The Creative Folks

© 2019  

20th June 2019

CHELSEA BAIN - NO CREAM

No Cream is a fashion label serving you 1950's diner realness created by Chelsea Bain.

 

No cream boasts bright pastel colours, heavenly beaded details and psychedelic prints. So pretty much, our dream label. Chelsea talks about her inspirations, what she is launching in the near future and her career goals.

How are you keeping No Cream relevant now that you have finished your studies?

I’ve been involved in a few events such as the Hotel Richmond’s Fashion First runways and presented my second collection last July with RAW Adelaide. I had the opportunity to display my garments at Gilles at the Grounds X AFF with Brian Yambao (Maelstrom) to promote the fashion courses for TAFE/Flinders, it was so great hearing everyones feedback on my designs. I’ve also been working on pieces for my online store that will (fingers crossed) launch by the end of the month.

 

What do you have planned next for No Cream and for yourself?

In the short term I have a few ideas for a new collection that I may drop towards the end of the year so keep an eye out for that. Long term I would love to be doing No Cream full time and have proper studio (I think a co-working space would be amazing). I would love to one day have some garments available in stores or even possibly my own shop for No Cream and other designers and artists, I think that would be really cool.

In the meantime, custom orders can be done through Instagram or my website.

Would you move interstate to pursue a career in fashion?

It is something I have considered as there are definitely more job opportunities interstate, but as someone who is working on their own label, Adelaide is just as good as anywhere else. I think if you love what you do, work hard and share your work with others, it doesn’t matter where you are in the world, people will find your work.

What is the best lesson you learnt from your time at TAFE?

It’s not from anyone in particular but I’d have to say staying true to who you are and what you love, of course experiment and try different things but it’s important to put some of yourself into it. Also just double check everything, you’ll thank yourself later.

 

When was a moment that you felt proud of yourself for the work you’ve done?

It’s got to be seeing my designs come down the runway at the graduate parade, knowing how many long days and late nights went into that collection. Also having one of my designs one the front cover of the City and Fringe newspaper and in the Advertiser was so surreal.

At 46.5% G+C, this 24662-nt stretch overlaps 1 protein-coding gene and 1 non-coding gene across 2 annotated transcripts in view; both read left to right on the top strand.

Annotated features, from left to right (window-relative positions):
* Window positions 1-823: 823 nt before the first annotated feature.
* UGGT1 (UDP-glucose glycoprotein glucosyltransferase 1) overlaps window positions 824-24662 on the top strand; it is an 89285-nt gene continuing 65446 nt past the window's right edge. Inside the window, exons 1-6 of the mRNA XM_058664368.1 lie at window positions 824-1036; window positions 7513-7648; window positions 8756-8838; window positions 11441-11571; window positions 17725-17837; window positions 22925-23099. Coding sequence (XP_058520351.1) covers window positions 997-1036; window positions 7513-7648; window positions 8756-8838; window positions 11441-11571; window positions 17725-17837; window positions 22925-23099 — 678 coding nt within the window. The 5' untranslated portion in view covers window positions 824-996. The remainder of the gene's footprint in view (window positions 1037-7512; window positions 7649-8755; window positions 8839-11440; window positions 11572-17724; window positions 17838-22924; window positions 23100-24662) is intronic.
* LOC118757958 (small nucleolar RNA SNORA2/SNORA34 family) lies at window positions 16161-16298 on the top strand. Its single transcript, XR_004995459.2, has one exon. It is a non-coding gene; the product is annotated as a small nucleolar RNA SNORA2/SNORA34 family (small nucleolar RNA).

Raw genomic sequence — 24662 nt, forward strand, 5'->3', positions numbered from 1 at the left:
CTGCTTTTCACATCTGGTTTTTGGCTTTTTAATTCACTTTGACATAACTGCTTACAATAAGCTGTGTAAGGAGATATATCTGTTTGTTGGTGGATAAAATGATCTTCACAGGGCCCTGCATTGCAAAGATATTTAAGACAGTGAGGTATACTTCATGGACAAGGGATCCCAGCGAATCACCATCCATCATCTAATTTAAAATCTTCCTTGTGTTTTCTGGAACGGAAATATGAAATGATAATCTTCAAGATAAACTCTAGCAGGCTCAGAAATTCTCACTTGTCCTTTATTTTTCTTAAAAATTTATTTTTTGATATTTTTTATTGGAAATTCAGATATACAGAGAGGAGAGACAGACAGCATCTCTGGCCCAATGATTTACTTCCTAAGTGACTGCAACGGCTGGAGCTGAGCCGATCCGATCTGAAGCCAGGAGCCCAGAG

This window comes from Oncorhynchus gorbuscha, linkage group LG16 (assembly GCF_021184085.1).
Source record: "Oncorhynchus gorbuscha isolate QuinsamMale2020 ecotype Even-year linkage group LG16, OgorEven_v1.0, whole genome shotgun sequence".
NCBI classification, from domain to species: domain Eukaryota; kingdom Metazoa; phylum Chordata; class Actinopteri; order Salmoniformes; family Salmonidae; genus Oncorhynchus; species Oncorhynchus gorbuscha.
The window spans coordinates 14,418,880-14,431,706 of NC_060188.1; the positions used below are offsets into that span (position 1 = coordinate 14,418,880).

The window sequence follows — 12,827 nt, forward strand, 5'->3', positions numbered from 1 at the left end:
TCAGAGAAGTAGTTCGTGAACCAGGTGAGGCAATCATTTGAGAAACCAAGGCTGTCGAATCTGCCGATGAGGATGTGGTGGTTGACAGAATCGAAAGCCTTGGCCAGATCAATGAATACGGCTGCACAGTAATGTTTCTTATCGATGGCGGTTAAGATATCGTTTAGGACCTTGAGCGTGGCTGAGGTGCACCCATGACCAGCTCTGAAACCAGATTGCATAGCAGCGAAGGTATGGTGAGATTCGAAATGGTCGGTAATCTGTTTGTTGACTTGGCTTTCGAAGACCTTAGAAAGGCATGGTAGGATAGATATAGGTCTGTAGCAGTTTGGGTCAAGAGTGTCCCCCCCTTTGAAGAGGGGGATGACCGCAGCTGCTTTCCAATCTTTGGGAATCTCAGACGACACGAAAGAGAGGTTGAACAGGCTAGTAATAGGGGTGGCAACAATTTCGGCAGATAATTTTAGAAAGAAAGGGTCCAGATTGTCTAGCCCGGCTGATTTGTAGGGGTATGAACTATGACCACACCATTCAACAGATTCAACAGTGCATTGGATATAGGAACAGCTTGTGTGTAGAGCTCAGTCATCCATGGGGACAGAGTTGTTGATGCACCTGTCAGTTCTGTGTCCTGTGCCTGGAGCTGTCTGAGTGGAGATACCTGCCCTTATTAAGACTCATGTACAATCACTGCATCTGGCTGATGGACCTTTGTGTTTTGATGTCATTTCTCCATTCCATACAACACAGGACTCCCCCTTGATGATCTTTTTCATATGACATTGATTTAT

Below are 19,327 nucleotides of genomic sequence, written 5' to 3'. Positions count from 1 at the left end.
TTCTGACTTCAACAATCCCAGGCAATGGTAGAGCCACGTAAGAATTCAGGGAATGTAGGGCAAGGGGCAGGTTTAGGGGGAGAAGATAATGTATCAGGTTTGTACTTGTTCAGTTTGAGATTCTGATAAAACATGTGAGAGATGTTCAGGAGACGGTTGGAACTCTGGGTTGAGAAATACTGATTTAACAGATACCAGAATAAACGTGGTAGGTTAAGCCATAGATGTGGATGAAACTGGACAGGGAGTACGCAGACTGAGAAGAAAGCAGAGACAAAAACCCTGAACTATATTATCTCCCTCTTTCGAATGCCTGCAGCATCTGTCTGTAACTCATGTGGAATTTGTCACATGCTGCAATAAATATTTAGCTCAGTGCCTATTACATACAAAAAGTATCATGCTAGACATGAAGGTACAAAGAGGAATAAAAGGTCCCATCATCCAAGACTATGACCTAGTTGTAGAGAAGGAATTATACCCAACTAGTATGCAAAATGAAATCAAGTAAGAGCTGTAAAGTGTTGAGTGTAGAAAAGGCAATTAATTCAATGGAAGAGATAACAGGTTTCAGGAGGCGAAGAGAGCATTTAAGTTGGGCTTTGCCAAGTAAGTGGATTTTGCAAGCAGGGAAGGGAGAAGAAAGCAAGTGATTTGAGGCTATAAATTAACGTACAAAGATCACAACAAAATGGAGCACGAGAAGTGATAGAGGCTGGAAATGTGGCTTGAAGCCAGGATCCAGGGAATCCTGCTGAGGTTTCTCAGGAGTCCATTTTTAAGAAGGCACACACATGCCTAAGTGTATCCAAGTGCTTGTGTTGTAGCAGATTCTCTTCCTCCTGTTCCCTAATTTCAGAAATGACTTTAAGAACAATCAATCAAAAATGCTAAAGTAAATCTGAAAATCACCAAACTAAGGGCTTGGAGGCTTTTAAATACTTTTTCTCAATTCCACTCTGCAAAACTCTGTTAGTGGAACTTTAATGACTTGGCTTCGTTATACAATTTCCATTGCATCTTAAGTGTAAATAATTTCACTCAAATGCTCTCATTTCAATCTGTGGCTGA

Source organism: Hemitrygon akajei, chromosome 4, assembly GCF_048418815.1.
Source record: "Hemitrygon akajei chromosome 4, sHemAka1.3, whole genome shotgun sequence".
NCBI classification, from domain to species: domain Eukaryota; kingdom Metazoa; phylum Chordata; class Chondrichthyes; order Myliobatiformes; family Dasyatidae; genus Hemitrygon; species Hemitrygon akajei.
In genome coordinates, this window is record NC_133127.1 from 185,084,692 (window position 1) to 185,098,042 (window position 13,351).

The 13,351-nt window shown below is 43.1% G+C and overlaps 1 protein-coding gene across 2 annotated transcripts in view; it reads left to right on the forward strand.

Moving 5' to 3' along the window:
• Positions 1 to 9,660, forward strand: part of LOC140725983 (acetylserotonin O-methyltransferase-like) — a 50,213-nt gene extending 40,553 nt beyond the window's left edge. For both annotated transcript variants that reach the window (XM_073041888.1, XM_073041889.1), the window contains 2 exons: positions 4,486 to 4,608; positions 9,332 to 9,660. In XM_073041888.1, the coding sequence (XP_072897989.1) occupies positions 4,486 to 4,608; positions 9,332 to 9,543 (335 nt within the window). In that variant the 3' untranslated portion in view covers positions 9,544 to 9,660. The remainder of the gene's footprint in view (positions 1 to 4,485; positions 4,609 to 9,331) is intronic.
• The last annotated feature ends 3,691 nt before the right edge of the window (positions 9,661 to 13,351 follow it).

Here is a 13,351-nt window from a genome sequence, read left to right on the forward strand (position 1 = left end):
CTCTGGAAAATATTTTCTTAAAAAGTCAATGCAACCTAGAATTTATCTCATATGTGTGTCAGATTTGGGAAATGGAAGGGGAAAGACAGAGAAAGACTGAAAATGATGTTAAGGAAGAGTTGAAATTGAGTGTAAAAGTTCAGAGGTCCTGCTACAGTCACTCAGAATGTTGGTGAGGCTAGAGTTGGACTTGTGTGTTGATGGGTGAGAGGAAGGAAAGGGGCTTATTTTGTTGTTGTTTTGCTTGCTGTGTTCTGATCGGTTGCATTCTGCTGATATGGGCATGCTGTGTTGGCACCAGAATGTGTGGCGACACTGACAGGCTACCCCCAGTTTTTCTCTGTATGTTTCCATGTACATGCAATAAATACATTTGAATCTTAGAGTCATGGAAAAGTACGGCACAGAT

Name another local creative that you draw inspiration from or who inspires you.

I don’t think I could ever just choose one so here are a few: Paolo Sebastian, Julie White, Tiff Manuell, Peter Drew, Dave Court, Tash and the team at The Studio Adl.

 

What does the name ‘No Cream’ mean?

The name No Cream came about when I was at a cafe with some friends and we ordered some milkshakes. I think we were talking about how much whipped cream there was on top and how I’ve never really liked cream all that much, when my friend said ‘you should have ordered it with no cream’. I was already working on my collection and I wanted a brand name that was short and a little bit quirky that tied in with my theme and it was just stuck in my head, no cream.

 

What drove you to the 1950’s diner aesthetic?

I remember seeing photos of Bar Luce, a café designed by film director Wes Anderson; I really admire his use of colour and his very meticulous aesthetic, so the diner theme stemmed from there and I started looking 50s uniforms such as waitresses and mechanics. My family is also very into vintage style so the 50s look is something I’m really familiar with.

As for my colour palette I’ve always been drawn to those bright pastel colours and they were a constant in my previous design work, so when it came to my final collection I already knew they were the colours I would use.

 

When did you think of becoming a fashion designer as a career path?

I had always known I’d be doing something creative, as it was a big part of my upbringing, but I never really knew which direction I wanted to go in. I studied music throughout high school so that was always an option, but my fashion class was always one of my favourite lessons. During year 12 someone mentioned there was a new bachelor degree for fashion with Flinders Uni, so I applied and here I am.